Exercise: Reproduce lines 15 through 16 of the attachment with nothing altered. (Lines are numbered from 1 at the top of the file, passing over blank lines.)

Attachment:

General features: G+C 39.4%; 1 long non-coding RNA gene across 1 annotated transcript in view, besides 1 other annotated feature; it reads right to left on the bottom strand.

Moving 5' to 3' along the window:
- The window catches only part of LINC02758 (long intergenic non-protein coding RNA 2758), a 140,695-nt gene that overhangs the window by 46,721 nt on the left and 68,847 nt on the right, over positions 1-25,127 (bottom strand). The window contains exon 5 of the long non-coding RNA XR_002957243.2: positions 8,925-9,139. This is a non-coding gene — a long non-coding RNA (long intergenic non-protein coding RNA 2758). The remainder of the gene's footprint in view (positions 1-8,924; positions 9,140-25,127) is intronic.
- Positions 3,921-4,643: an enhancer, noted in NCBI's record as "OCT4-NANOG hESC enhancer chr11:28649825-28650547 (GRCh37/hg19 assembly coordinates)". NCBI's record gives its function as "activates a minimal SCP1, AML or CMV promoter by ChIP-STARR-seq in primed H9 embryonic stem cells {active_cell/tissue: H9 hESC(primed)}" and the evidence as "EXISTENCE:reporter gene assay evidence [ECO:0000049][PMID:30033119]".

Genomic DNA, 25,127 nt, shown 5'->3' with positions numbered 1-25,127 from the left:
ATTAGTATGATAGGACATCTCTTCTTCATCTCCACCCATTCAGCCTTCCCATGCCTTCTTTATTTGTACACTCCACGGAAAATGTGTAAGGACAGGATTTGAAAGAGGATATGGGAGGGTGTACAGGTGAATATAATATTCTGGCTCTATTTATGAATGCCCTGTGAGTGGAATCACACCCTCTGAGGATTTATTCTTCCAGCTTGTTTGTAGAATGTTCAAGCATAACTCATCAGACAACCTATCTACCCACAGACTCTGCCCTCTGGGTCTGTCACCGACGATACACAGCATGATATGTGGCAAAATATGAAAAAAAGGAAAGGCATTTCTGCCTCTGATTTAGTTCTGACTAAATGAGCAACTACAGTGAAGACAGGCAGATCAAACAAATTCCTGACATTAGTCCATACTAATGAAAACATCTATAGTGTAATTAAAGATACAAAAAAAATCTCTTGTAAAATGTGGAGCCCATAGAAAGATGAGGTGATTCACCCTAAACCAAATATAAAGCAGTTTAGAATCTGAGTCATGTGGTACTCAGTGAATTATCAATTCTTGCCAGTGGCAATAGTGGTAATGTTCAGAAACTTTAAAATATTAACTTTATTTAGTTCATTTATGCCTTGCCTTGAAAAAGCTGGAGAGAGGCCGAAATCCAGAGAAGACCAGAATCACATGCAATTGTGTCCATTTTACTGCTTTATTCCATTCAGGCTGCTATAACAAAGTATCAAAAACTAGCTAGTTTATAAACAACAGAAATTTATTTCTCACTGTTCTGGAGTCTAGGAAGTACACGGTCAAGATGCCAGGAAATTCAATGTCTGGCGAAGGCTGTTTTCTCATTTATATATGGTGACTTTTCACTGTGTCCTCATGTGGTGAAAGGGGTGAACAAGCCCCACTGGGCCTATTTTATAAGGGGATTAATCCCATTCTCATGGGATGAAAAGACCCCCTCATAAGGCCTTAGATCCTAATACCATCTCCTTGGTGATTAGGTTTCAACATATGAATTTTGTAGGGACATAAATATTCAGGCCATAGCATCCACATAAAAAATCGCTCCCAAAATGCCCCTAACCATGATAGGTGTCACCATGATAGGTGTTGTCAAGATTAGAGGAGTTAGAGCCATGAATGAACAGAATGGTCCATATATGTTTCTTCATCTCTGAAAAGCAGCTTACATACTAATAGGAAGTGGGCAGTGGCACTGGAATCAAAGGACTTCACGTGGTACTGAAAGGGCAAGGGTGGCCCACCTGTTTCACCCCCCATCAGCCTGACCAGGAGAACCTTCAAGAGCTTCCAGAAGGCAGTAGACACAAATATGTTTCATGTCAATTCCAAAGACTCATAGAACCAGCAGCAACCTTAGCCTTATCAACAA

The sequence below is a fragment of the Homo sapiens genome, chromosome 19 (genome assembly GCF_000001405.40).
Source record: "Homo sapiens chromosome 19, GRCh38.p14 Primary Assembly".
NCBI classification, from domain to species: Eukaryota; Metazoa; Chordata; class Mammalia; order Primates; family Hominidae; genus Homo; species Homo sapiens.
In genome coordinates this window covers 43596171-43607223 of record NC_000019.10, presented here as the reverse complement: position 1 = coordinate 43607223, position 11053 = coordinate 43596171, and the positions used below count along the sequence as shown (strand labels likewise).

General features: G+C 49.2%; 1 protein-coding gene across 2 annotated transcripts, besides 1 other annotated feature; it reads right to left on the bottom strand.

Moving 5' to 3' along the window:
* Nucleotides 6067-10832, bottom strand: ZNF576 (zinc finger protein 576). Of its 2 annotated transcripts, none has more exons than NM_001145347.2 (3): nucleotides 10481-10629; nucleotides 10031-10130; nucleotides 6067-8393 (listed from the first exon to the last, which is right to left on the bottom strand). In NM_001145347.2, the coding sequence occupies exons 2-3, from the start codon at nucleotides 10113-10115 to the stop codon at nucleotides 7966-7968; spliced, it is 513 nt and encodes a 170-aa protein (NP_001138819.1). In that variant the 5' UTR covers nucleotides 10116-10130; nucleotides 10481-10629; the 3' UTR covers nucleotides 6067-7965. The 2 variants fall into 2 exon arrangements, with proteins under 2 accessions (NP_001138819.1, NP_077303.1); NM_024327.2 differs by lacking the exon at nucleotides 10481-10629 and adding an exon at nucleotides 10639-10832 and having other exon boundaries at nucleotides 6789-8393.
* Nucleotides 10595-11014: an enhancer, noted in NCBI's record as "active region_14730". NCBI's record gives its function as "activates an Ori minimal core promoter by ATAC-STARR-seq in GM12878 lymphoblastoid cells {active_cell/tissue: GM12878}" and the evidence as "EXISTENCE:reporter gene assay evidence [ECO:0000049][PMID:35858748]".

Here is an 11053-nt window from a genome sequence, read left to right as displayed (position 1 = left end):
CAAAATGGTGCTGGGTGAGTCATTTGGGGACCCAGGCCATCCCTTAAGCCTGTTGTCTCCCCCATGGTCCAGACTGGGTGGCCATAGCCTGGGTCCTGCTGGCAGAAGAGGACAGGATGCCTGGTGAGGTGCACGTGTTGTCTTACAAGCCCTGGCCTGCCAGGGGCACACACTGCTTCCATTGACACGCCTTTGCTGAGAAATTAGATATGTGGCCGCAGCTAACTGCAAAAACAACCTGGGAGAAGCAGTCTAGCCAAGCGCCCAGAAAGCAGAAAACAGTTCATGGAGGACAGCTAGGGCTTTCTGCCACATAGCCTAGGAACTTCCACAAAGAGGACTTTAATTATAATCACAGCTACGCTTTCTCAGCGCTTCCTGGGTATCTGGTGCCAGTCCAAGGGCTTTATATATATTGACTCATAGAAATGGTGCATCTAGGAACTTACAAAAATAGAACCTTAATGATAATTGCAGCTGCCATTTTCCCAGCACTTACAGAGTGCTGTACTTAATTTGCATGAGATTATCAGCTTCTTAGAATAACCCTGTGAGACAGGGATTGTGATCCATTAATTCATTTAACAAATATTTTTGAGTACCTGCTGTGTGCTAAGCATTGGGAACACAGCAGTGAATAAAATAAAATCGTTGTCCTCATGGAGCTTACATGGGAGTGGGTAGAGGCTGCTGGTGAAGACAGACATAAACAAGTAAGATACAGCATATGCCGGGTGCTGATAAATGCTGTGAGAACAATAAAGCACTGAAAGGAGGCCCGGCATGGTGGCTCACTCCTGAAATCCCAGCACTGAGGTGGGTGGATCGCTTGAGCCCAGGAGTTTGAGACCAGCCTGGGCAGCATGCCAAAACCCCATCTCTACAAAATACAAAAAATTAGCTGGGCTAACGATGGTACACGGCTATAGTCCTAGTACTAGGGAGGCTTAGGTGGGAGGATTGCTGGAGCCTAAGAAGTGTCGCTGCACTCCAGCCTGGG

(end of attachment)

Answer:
Here is an 11053-nt window from a genome sequence, read left to right as displayed (position 1 = left end):
CAAAATGGTGCTGGGTGAGTCATTTGGGGACCCAGGCCATCCCTTAAGCCTGTTGTCTCCCCCATGGTCCAGACTGGGTGGCCATAGCCTGGGTCCTGCTGGCAGAAGAGGACAGGATGCCTGGTGAGGTGCACGTGTTGTCTTACAAGCCCTGGCCTGCCAGGGGCACACACTGCTTCCATTGACACGCCTTTGCTGAGAAATTAGATATGTGGCCGCAGCTAACTGCAAAAACAACCTGGGAGAAGCAGTCTAGCCAAGCGCCCAGAAAGCAGAAAACAGTTCATGGAGGACAGCTAGGGCTTTCTGCCACATAGCCTAGGAACTTCCACAAAGAGGACTTTAATTATAATCACAGCTACGCTTTCTCAGCGCTTCCTGGGTATCTGGTGCCAGTCCAAGGGCTTTATATATATTGACTCATAGAAATGGTGCATCTAGGAACTTACAAAAATAGAACCTTAATGATAATTGCAGCTGCCATTTTCCCAGCACTTACAGAGTGCTGTACTTAATTTGCATGAGATTATCAGCTTCTTAGAATAACCCTGTGAGACAGGGATTGTGATCCATTAATTCATTTAACAAATATTTTTGAGTACCTGCTGTGTGCTAAGCATTGGGAACACAGCAGTGAATAAAATAAAATCGTTGTCCTCATGGAGCTTACATGGGAGTGGGTAGAGGCTGCTGGTGAAGACAGACATAAACAAGTAAGATACAGCATATGCCGGGTGCTGATAAATGCTGTGAGAACAATAAAGCACTGAAAGGAGGCCCGGCATGGTGGCTCACTCCTGAAATCCCAGCACTGAGGTGGGTGGATCGCTTGAGCCCAGGAGTTTGAGACCAGCCTGGGCAGCATGCCAAAACCCCATCTCTACAAAATACAAAAAATTAGCTGGGCTAACGATGGTACACGGCTATAGTCCTAGTACTAGGGAGGCTTAGGTGGGAGGATTGCTGGAGCCTAAGAAGTGTCGCTGCACTCCAGCCTGGG